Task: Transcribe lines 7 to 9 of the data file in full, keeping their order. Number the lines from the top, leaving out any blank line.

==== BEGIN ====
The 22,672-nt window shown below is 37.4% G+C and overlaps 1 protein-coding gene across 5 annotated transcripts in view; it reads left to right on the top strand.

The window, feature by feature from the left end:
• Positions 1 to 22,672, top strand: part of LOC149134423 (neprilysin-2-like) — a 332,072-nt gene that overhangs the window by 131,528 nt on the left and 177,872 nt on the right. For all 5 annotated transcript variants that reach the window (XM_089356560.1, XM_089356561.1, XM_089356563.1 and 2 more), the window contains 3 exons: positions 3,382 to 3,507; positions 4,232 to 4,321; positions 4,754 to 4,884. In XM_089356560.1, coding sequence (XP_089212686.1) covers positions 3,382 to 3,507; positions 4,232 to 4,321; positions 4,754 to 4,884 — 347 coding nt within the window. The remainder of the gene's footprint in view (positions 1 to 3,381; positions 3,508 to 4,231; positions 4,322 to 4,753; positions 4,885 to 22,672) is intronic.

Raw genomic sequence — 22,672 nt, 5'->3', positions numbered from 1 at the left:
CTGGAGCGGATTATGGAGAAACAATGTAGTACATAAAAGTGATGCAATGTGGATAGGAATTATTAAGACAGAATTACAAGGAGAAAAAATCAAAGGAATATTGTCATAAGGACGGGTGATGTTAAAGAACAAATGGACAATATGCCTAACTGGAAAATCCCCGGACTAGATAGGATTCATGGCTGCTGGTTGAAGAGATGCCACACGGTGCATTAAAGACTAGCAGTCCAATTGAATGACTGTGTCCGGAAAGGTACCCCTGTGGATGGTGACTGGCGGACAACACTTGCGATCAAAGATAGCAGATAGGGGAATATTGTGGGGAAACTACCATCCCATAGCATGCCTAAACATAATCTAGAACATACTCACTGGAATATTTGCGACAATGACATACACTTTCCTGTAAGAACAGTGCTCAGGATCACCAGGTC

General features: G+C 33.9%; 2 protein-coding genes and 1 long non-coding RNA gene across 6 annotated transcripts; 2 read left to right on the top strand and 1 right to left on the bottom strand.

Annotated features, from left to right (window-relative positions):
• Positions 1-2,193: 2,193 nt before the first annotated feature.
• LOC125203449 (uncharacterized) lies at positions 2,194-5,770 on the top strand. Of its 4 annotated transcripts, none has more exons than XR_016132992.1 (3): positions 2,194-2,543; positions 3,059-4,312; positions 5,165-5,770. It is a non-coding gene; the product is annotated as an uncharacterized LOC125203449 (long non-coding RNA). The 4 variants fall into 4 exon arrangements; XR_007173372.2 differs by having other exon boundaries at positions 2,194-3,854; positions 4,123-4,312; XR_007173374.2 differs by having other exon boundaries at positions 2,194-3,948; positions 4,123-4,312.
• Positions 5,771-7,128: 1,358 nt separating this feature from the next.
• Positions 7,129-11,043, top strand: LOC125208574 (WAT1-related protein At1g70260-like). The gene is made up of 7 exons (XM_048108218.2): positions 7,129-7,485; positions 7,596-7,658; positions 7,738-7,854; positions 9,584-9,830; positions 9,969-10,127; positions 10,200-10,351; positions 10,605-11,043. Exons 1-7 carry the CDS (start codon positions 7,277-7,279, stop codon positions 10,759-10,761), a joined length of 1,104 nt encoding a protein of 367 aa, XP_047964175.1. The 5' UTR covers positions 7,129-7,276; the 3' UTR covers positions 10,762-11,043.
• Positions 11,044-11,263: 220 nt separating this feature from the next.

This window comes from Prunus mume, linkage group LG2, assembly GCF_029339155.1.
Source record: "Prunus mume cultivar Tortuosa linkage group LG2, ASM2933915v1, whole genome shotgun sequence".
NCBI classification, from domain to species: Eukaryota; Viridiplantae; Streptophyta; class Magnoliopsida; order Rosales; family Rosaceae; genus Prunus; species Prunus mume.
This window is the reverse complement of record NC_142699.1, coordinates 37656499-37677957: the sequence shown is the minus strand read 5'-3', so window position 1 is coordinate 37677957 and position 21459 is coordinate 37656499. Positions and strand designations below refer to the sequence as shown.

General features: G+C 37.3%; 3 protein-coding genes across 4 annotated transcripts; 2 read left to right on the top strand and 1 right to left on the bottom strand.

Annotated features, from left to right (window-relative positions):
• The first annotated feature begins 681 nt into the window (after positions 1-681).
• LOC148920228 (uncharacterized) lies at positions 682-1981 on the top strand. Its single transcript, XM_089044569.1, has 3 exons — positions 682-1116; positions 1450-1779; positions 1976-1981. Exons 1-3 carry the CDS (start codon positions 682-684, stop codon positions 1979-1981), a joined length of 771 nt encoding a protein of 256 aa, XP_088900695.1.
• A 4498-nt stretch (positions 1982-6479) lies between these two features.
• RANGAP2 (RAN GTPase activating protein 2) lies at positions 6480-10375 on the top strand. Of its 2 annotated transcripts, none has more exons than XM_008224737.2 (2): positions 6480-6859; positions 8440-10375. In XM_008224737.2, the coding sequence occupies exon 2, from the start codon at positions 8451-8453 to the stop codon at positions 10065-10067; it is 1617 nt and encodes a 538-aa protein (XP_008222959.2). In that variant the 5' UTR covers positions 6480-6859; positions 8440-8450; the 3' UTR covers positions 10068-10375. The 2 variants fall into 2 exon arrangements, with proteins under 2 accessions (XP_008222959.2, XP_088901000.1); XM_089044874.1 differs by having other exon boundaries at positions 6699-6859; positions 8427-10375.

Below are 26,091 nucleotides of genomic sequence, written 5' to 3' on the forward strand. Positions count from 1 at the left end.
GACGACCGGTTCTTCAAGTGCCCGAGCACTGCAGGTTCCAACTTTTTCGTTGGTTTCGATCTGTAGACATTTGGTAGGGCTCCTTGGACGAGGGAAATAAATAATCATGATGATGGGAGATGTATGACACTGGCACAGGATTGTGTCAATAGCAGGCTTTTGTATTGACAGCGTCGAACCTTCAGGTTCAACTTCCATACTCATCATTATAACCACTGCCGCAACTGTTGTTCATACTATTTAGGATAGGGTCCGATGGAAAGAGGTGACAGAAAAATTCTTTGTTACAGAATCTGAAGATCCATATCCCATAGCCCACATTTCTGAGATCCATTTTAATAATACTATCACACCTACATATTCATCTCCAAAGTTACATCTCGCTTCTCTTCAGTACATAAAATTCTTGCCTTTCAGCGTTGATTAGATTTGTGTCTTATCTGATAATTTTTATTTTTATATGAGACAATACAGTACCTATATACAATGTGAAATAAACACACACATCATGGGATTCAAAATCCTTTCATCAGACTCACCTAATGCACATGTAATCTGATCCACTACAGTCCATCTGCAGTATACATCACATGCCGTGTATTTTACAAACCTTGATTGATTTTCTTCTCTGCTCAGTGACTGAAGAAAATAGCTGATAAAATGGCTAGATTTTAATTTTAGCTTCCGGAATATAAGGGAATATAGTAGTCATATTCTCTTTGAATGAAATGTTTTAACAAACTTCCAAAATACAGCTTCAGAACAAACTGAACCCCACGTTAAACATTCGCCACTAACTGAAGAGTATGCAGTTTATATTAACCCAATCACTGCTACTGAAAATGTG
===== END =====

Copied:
Annotated features, from left to right (window-relative positions):
• Positions 1-2,193: 2,193 nt before the first annotated feature.
• LOC125203449 (uncharacterized) lies at positions 2,194-5,770 on the top strand. Of its 4 annotated transcripts, none has more exons than XR_016132992.1 (3): positions 2,194-2,543; positions 3,059-4,312; positions 5,165-5,770. It is a non-coding gene; the product is annotated as an uncharacterized LOC125203449 (long non-coding RNA). The 4 variants fall into 4 exon arrangements; XR_007173372.2 differs by having other exon boundaries at positions 2,194-3,854; positions 4,123-4,312; XR_007173374.2 differs by having other exon boundaries at positions 2,194-3,948; positions 4,123-4,312.